|Year : 2018 | Volume
| Issue : 3 | Page : 209-214
District level analysis of routine immunization in Haryana State: Implications for mission indradhanush under universal immunization programme
Shankar Prinja1, Divya Monga1, Saroj Kumar Rana1, Atul Sharma1, Suresh Dalpath2, Pankaj Bahuguna1, Rakesh Gupta3, Arun Kumar Aggarwal1
1 Department of Community Medicine and School of Public Health, Post Graduate Institute of Medical Education and Research, Chandigarh, India
2 Department of Health and Family Welfare, National Rural Health Mission, Haryana, India
3 Office of Chief Minister of Haryana, Government of Haryana, Chandigarh, India
|Date of Submission||08-Dec-2017|
|Date of Acceptance||16-Aug-2018|
|Date of Web Publication||20-Sep-2018|
Dr. Shankar Prinja
School of Public Health, Post Graduate Institute of Medical Education and Research, Sector-12, Chandigarh - 160 012
Source of Support: None, Conflict of Interest: None
| Abstract|| |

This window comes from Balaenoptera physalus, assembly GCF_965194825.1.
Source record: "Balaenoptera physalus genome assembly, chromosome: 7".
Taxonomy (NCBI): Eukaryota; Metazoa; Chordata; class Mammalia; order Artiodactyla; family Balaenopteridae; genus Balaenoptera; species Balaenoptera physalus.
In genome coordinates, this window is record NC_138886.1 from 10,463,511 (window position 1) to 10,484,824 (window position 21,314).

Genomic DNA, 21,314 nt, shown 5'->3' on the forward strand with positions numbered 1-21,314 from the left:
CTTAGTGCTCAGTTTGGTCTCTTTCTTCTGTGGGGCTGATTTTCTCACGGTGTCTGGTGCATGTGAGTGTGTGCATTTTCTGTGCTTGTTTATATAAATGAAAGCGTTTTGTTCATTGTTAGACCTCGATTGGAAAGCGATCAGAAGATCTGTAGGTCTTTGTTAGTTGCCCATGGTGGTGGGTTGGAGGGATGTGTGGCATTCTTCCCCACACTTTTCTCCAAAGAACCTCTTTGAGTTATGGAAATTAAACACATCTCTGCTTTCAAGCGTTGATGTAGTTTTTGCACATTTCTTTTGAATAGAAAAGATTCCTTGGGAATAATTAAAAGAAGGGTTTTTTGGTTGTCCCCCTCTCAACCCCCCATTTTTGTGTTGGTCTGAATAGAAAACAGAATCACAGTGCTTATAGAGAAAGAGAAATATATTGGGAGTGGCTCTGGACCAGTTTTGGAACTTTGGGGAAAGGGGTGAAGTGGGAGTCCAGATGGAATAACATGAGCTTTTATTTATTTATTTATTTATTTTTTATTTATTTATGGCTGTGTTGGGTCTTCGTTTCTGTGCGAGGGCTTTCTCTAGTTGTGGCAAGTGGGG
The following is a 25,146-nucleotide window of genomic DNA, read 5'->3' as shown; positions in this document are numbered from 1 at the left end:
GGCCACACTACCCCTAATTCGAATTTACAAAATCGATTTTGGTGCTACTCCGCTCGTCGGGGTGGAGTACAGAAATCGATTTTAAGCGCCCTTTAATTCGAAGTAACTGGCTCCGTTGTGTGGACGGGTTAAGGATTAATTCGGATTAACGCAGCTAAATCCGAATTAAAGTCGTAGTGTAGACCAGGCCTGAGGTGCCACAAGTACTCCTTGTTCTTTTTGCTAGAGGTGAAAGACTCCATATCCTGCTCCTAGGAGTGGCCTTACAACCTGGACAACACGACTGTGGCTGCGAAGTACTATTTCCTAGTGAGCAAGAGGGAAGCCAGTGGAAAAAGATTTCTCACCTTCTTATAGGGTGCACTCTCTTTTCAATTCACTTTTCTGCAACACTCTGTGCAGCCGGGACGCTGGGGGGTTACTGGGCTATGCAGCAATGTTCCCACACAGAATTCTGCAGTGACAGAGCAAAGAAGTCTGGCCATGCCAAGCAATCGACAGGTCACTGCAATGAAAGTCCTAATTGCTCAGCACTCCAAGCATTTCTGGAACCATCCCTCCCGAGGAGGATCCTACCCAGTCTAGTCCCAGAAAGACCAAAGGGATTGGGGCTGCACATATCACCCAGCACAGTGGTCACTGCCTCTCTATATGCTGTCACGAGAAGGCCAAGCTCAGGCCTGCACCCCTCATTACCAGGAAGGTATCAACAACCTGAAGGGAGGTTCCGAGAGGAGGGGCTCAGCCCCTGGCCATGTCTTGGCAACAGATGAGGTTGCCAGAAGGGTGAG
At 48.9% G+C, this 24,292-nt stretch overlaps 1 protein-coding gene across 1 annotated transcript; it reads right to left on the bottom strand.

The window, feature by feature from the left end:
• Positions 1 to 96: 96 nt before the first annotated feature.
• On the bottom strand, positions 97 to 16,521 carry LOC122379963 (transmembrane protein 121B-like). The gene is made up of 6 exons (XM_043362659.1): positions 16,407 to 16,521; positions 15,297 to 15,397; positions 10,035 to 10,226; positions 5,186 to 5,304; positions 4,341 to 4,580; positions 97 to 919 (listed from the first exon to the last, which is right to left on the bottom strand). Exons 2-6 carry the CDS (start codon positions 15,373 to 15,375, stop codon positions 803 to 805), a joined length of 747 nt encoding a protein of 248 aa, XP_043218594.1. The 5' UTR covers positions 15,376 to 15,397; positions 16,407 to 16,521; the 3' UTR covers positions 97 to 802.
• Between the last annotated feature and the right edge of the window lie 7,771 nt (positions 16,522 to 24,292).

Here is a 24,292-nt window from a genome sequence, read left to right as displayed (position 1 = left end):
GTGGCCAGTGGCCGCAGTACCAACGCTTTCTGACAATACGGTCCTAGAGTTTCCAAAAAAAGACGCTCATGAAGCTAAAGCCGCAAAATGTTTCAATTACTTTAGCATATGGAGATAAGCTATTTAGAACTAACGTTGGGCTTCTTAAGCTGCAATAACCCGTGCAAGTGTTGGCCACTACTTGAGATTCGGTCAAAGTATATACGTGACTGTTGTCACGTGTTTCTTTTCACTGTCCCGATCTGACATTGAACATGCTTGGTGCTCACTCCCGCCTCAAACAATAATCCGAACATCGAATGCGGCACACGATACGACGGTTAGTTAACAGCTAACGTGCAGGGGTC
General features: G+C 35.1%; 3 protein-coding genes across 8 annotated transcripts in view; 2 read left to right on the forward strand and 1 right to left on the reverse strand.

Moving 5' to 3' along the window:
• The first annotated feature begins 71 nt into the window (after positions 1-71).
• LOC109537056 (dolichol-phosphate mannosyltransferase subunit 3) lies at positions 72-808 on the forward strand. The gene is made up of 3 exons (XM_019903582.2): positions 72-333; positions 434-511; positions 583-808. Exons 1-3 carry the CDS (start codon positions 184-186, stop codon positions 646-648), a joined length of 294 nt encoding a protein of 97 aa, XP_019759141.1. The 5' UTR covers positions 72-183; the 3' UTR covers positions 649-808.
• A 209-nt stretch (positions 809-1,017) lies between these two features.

Background: The immunization coverage in India is far away from satisfactory with full immunization coverage being only 62% at national level. Targeting the intensive efforts to poor performing areas and addressing the determinants of nonimmunization and dropouts offers a quick solution. In this paper, we assess the inter-district variations in Haryana state, and the association of social determinants with partial and no immunization. Methodology: This analysis is based on data collected as part of a large household survey undertaken in the state of Haryana to measure the extent of Universal Health Coverage. A multistage stratified random sampling design was used to select primary sampling units (i.e., subcenters), villages, and households. A total of 11,594 mothers with a child between 12 and 23 months were interviewed on receipt of immunization services. Determinants of nonimmunization and partial immunization were assessed using multiple logistic regression. Results: About 21% of children aged 12–23 months were partially immunized, while 4.3% children aged 12–23 months had received “no immunization.” While the coverage of full immunization was 74.7% at the state level, it varied from 95% in best performing district to 38% in poorest performing district. Odds of a partially immunized child were significantly higher in urban area (odds ratio [OR] = 1.23; 95% confidence interval [CI] = 1.1–1.38), among Muslim household (OR = 3.52; 95% CI = 3.03–4.11), children of illiterate parents (OR = 1.58; 95% CI = 1.22–2.05), and poorest quintile (OR = 1.61; 95% CI = 1.36–1.89). Conclusions: Wide interdistrict variations call for a need to consider changes in resource allocation and strengthening of the government initiatives to improve routine immunization in these districts.